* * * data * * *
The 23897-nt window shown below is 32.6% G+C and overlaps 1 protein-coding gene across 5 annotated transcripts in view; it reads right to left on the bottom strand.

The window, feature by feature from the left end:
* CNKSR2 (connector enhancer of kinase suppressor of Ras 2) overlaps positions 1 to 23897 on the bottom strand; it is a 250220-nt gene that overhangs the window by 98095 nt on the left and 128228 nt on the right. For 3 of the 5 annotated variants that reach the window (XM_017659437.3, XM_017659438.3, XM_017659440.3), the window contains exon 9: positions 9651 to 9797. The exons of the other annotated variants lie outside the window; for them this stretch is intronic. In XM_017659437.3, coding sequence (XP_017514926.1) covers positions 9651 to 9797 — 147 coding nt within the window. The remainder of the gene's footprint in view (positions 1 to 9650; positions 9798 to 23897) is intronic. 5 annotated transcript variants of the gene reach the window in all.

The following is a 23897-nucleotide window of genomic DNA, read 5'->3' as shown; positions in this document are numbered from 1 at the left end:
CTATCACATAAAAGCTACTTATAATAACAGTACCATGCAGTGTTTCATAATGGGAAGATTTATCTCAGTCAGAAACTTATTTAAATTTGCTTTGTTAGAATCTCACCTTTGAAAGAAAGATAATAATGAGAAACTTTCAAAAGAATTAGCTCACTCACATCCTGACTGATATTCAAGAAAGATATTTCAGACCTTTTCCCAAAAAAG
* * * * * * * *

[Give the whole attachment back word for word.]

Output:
The 23897-nt window shown below is 32.6% G+C and overlaps 1 protein-coding gene across 5 annotated transcripts in view; it reads right to left on the bottom strand.

The window, feature by feature from the left end:
* CNKSR2 (connector enhancer of kinase suppressor of Ras 2) overlaps positions 1 to 23897 on the bottom strand; it is a 250220-nt gene that overhangs the window by 98095 nt on the left and 128228 nt on the right. For 3 of the 5 annotated variants that reach the window (XM_017659437.3, XM_017659438.3, XM_017659440.3), the window contains exon 9: positions 9651 to 9797. The exons of the other annotated variants lie outside the window; for them this stretch is intronic. In XM_017659437.3, coding sequence (XP_017514926.1) covers positions 9651 to 9797 — 147 coding nt within the window. The remainder of the gene's footprint in view (positions 1 to 9650; positions 9798 to 23897) is intronic. 5 annotated transcript variants of the gene reach the window in all.

The following is a 23897-nucleotide window of genomic DNA, read 5'->3' as shown; positions in this document are numbered from 1 at the left end:
CTATCACATAAAAGCTACTTATAATAACAGTACCATGCAGTGTTTCATAATGGGAAGATTTATCTCAGTCAGAAACTTATTTAAATTTGCTTTGTTAGAATCTCACCTTTGAAAGAAAGATAATAATGAGAAACTTTCAAAAGAATTAGCTCACTCACATCCTGACTGATATTCAAGAAAGATATTTCAGACCTTTTCCCAAAAAAG